You are probably expecting this article to be about the many and varied blocks people have when it comes to accepting that they have an alcohol problem; that they are alcoholic. It is not. In fact it is about the additional problems the individual encounters when they do finally admit they have a problem; that they are suffering from alcoholism. To explain:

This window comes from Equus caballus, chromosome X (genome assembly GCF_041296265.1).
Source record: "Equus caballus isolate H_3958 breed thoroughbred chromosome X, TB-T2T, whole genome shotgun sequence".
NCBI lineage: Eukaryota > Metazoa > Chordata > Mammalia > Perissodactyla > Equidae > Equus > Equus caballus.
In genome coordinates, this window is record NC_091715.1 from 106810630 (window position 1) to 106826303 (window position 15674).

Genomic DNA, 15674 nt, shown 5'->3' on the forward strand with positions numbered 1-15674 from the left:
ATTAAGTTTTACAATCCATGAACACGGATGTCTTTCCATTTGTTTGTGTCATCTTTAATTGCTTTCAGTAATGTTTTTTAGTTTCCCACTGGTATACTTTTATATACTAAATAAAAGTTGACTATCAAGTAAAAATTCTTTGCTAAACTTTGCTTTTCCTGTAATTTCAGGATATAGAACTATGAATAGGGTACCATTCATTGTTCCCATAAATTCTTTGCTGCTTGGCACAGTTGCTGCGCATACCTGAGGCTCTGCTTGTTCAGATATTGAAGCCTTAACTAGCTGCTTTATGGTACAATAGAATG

The alcohol withdrawal can leave you feeling out of sorts (see Chapter 2 of Alcohol Explained which you can read here), vulnerable and anxious. All in all it leaves us prone to depression and worry. The more we’ve drunk the more vulnerable and out of sorts we will feel, but the point is whilst it will make us more prone to be miserable, depressed and worried it won’t guarantee that we are miserable. Assume for the moment you’ve just woken up with a terrible hangover. You’ve had a huge row with your spouse / partner / children / parents (or whoever you usually row with when you’re drinking) but can’t remember the actual details of it, you’ve lost your phone / keys wallet / money, you’ve embarrassed yourself in front of your friends/ relatives / colleagues, you’ve woken up in hospital / a police cell / the gutter. I’ve no doubt you can all factor in your own individual worst case scenario but you get the idea. You’re already vulnerable to misery due to the chemical imbalance in your brain and are not mentally resilient enough to deal with even the smallest upset. The actual details of your situation are really enough to drive you over the edge. You really are going to be at absolutely low ebb.